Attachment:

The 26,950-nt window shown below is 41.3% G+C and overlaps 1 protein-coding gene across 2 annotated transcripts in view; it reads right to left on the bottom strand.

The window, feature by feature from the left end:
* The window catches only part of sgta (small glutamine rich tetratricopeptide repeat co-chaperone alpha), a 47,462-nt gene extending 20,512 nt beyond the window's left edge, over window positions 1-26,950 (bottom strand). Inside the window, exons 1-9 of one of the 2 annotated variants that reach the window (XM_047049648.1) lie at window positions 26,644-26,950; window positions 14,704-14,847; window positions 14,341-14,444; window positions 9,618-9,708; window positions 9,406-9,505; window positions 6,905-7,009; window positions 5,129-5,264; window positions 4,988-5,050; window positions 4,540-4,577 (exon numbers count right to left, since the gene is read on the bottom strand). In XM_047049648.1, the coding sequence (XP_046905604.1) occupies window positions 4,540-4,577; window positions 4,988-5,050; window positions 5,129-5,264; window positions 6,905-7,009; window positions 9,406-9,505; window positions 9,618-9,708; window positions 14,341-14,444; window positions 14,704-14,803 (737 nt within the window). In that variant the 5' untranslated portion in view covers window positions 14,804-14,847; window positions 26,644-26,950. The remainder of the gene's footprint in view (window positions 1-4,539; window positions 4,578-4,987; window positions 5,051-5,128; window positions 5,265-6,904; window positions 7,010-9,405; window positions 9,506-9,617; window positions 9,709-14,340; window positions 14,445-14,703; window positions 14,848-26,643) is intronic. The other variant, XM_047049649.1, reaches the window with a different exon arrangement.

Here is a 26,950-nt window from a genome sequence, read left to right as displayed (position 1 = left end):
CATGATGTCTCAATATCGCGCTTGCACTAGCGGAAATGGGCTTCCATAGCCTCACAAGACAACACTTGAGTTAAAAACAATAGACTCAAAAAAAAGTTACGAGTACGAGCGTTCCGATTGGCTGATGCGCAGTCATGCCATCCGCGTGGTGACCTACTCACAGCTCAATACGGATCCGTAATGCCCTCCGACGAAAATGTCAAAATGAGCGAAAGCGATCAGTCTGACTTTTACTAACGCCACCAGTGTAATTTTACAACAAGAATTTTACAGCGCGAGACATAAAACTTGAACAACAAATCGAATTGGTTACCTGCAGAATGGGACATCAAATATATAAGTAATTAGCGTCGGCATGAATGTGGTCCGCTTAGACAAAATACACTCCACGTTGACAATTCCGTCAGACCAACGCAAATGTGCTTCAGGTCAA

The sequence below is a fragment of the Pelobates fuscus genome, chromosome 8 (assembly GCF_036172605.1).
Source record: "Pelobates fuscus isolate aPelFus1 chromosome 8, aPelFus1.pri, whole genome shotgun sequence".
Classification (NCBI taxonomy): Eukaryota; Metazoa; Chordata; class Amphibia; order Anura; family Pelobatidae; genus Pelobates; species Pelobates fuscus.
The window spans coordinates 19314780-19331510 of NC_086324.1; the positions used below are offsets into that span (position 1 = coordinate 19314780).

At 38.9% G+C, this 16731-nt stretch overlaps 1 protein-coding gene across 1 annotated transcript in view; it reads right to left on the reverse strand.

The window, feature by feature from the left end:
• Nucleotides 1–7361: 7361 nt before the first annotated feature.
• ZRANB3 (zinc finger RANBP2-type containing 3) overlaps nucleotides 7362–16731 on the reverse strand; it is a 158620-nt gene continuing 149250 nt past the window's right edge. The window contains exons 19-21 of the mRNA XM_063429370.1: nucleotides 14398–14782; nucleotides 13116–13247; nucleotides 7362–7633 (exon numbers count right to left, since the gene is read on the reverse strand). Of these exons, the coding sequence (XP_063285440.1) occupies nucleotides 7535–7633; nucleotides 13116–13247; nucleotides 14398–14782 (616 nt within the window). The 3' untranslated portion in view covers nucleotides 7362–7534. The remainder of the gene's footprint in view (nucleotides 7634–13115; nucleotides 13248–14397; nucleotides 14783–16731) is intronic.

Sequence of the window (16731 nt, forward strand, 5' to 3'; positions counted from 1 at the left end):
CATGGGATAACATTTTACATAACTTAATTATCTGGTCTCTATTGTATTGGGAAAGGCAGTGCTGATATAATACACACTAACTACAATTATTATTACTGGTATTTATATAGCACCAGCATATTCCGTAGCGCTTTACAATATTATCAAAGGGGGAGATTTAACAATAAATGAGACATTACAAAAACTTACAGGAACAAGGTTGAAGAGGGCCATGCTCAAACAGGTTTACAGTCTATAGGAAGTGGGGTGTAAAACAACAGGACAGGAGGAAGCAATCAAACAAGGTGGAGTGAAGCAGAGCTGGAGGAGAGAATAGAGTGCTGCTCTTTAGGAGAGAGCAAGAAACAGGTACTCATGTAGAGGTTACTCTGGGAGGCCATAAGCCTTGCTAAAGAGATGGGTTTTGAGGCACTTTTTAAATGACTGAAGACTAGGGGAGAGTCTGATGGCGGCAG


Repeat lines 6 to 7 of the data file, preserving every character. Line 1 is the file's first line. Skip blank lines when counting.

The sequence below is a fragment of the Pelobates fuscus genome, chromosome 8 (assembly GCF_036172605.1).
Source record: "Pelobates fuscus isolate aPelFus1 chromosome 8, aPelFus1.pri, whole genome shotgun sequence".